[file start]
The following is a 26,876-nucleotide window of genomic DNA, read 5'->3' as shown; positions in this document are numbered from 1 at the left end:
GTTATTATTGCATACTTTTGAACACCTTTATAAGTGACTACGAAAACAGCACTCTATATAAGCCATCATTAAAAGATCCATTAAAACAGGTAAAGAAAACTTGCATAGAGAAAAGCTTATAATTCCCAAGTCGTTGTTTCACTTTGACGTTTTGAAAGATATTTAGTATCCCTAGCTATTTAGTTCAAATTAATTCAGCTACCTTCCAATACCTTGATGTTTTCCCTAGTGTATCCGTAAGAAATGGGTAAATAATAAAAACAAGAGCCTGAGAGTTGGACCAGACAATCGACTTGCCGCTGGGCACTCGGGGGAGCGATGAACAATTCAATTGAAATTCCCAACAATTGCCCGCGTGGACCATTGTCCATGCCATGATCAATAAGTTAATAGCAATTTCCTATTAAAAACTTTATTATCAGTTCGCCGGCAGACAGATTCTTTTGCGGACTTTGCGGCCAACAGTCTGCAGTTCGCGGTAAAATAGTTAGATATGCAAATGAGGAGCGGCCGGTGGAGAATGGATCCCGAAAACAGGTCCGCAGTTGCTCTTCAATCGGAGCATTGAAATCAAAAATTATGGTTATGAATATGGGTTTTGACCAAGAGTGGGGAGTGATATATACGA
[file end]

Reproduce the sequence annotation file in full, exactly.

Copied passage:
The following is a 26,876-nucleotide window of genomic DNA, read 5'->3' as shown; positions in this document are numbered from 1 at the left end:
GTTATTATTGCATACTTTTGAACACCTTTATAAGTGACTACGAAAACAGCACTCTATATAAGCCATCATTAAAAGATCCATTAAAACAGGTAAAGAAAACTTGCATAGAGAAAAGCTTATAATTCCCAAGTCGTTGTTTCACTTTGACGTTTTGAAAGATATTTAGTATCCCTAGCTATTTAGTTCAAATTAATTCAGCTACCTTCCAATACCTTGATGTTTTCCCTAGTGTATCCGTAAGAAATGGGTAAATAATAAAAACAAGAGCCTGAGAGTTGGACCAGACAATCGACTTGCCGCTGGGCACTCGGGGGAGCGATGAACAATTCAATTGAAATTCCCAACAATTGCCCGCGTGGACCATTGTCCATGCCATGATCAATAAGTTAATAGCAATTTCCTATTAAAAACTTTATTATCAGTTCGCCGGCAGACAGATTCTTTTGCGGACTTTGCGGCCAACAGTCTGCAGTTCGCGGTAAAATAGTTAGATATGCAAATGAGGAGCGGCCGGTGGAGAATGGATCCCGAAAACAGGTCCGCAGTTGCTCTTCAATCGGAGCATTGAAATCAAAAATTATGGTTATGAATATGGGTTTTGACCAAGAGTGGGGAGTGATATATACGA